‘Laws ought to be reasonable. If we’re obeying a law simply because it’s a law, it probably shouldn’t be a law.’
So tweeted Dan Hannan, Conservative MP for SE England, or somewhere equally indistinct, this morning. It’s actually almost word for word what the Prime Minister said in passing at the Despatch Box earlier this year. It was drivel then, and it’s drivel now. Saying such a thing would be a bad enough faux pas in private; tweeting it in a mass medium should give everyone pause to wonder just what goes on inside a legislator’s brain…..specifically in the area of allegedly ‘unforeseen consequences’.
The consequences of using the gist of that tweet as a rule of thumb in lawmaking should be obvious to an eight year old using just 10% of her left frontal lobe while watching X-Factor and playing playing a video game at the same time. One simple example will suffice. If my sister gets married to a penniless Chippendale layabout chancer, and after five months he decides to divorce her on the grounds of not liking the body lotion she uses, I know that under an entirely unreasonable set of stupid English divorce laws guaranteed only to increase the hourly rate income of lawyers, he will be entitled to a lot of assets, cash, flesh and blood.
My sister is obeying this law simply because it is a law daft enough to make even rabid feminists with double standards feel good about it, but will nevertheless render her impoverished on the basis of naive lust. It probably shouldn’t be a law, but it is. Now, suppose Wayne McChakrabati the murder entrepreneur offers to polish off Mr Chippergold-Digger at a cost of £10,000, thus saving her £690,000 she would otherwise owe on the basis of legalised gigolo blackmail…..what should my sibling and I do? Well, obviously the temptation to let Wayne wield his blunt instrument and bury our gold prospector under the Olympic Village will be fairly strong. So the law against premeditated murder is, in this case, being obeyed purely because it is a law. Ergo sum, it too probably shouldn’t be a law.
Now here we have two laws. One is entirely insane, and the other absolutely essential to a balanced and civilised society. Yet both can be disobeyed on the same Dan Hannan basis, they aren’t mutually exclusive, and whether one disobeyed them or otherwise would surely depend on the morality of the individual circumstances.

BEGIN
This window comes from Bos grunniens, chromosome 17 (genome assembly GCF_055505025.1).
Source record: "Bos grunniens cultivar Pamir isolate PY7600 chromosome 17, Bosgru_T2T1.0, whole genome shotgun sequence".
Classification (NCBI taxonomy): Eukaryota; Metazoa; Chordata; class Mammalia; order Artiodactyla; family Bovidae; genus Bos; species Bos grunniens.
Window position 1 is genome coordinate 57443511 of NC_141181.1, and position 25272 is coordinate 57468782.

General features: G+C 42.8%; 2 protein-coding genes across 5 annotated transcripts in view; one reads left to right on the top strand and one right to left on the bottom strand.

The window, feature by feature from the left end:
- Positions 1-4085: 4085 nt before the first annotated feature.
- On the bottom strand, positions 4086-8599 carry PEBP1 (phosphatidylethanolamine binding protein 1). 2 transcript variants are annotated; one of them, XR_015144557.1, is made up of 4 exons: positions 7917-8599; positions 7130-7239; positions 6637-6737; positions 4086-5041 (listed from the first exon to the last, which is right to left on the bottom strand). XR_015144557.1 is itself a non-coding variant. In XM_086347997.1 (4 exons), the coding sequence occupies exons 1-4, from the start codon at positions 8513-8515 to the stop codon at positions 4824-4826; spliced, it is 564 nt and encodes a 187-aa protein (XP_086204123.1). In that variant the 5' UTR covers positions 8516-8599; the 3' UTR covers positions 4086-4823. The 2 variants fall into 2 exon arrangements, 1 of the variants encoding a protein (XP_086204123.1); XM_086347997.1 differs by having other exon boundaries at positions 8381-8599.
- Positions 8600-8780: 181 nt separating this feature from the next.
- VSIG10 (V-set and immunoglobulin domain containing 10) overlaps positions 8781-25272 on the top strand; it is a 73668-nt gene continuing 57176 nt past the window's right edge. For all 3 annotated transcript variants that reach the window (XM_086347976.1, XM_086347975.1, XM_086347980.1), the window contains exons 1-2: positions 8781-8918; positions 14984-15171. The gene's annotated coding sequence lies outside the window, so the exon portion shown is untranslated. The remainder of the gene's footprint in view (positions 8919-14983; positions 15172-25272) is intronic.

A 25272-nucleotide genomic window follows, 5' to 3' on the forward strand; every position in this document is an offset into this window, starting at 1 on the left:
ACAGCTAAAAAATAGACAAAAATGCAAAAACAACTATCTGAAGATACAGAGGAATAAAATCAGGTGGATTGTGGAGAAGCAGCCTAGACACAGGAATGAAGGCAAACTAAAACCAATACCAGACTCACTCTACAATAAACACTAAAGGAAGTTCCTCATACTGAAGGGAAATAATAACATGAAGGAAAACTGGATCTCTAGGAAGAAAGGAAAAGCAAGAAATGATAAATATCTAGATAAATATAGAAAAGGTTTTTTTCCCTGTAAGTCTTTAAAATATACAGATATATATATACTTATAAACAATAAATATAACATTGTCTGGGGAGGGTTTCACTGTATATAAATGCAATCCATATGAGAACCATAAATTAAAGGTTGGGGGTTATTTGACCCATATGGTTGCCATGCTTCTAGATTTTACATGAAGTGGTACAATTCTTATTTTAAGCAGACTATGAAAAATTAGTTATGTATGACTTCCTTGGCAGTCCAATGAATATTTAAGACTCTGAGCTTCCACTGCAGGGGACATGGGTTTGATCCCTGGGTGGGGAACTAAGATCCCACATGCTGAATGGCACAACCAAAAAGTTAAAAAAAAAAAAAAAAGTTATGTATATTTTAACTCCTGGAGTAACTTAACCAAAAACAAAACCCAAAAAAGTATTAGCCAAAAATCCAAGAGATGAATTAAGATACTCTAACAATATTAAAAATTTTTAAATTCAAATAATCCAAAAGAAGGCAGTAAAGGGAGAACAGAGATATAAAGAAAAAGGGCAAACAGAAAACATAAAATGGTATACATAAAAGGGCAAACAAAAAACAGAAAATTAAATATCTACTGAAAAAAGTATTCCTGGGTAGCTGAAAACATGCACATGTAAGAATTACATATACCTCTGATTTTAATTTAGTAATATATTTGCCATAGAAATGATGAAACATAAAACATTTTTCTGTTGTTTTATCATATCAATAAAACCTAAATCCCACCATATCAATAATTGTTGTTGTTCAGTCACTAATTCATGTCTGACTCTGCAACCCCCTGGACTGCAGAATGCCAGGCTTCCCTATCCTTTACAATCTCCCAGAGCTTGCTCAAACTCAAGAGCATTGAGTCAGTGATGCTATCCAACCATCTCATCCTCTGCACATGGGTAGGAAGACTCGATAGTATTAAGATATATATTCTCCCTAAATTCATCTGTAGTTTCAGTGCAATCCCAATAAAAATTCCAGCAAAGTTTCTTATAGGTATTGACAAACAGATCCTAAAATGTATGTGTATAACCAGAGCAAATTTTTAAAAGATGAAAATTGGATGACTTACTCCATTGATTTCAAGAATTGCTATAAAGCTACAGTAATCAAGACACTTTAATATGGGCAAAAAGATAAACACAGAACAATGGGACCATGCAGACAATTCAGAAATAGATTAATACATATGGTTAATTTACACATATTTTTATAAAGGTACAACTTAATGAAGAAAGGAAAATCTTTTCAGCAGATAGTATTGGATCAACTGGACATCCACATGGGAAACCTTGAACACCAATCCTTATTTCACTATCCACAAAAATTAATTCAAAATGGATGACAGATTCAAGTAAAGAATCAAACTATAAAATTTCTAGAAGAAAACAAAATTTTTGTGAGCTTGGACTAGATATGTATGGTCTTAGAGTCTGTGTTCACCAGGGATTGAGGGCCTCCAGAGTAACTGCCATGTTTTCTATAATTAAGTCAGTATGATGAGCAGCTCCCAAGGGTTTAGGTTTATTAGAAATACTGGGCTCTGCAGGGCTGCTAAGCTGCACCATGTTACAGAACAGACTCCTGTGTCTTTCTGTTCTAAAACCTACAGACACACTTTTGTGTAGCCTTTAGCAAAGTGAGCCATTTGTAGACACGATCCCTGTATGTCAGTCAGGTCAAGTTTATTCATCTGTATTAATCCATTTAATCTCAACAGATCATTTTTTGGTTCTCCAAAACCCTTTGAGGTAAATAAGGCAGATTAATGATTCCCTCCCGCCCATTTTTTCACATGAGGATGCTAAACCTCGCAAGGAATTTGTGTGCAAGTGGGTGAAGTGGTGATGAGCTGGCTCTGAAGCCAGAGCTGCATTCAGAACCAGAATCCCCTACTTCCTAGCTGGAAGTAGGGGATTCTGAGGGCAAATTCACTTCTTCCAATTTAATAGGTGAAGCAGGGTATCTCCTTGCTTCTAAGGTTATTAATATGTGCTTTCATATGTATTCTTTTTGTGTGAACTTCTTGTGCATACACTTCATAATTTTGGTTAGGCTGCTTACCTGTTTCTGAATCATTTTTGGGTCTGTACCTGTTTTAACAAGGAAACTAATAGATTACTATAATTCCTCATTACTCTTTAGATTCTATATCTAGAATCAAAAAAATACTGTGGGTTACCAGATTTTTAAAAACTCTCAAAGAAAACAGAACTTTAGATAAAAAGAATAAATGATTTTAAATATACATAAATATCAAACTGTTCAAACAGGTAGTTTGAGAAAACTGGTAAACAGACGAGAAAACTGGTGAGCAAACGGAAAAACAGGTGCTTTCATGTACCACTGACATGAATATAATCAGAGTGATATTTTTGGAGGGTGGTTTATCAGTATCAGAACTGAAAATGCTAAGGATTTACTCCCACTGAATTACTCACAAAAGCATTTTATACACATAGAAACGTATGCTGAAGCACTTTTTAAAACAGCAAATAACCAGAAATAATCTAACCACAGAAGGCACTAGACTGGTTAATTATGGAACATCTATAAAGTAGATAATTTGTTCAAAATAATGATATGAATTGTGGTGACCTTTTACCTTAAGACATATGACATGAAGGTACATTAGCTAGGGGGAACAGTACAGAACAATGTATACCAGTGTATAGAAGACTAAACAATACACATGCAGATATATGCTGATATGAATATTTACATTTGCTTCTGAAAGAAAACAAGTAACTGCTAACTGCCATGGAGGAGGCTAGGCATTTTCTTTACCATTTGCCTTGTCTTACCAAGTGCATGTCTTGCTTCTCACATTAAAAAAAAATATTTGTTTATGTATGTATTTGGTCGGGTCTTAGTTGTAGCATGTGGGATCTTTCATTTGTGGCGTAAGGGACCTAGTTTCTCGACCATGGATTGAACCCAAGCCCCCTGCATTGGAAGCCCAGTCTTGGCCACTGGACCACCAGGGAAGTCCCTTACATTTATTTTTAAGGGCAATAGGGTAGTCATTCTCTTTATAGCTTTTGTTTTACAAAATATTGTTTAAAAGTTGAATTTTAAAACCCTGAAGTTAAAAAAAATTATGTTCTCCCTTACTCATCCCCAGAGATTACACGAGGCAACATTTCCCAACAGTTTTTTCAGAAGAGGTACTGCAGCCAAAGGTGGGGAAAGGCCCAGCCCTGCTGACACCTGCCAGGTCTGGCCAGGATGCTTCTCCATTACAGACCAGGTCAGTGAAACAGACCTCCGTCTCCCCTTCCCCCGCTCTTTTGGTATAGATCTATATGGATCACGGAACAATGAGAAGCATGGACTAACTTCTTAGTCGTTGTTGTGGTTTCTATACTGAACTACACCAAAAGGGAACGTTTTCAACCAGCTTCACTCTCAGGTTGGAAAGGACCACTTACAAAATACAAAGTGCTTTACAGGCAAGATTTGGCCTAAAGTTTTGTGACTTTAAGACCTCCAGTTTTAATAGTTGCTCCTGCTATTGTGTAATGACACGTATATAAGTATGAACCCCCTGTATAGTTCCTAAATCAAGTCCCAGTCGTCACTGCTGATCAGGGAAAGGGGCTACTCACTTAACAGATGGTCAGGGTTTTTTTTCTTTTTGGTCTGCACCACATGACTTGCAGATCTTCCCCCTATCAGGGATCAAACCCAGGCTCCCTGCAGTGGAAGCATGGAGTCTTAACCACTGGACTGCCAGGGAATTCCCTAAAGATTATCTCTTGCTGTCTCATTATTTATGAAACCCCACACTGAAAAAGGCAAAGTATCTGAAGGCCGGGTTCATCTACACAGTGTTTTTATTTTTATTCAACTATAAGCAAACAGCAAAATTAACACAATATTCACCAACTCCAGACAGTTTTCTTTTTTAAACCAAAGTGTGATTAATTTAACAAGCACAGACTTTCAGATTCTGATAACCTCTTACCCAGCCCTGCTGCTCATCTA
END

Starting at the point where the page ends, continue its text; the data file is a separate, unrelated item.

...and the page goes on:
What Dan missed in his tweetbite – like almost all systemically obsessed politicians, barristers and civil servants do – is the key role of culture in making laws easy or difficult to obey. As G K Chesterton observed, “People crave new values because they can no longer live up to the old ones”. And as a Catholic lady told a mindless BBCNews interviewer on the subject of the latest Pope being a tough disciplinarian, “What makes you think being a Catholic is supposed to be easy?”
Twitter is a good discipline for those of us whose business is to alert others to news in a brief but comprehensible manner. But it is laughable as a means of arguing a philosophical point. In 140 characters, I could tweet ‘life is nasty brutish & short but we should aim for greatest happiness of greatest number, protection of vulnerable & equality before law’. This would fit into the format – and be saluted by 70% of voters. But contained within it are at least seven contradictions, depending on how one interprets life, happiness, vulnerable, protection, and law.
When Dan Hannan tweets this kind of stuff, he becomes a kind of human fortune cookie: this is fine as far as it goes, except that he uses it to justify complex economic and social issues, dish out Friedman quotes, and retweet hastily written ripostes by those who disagree with him – presumably in order to make fun of them. It is part of the rough and tumble of politics, but it isn’t honest.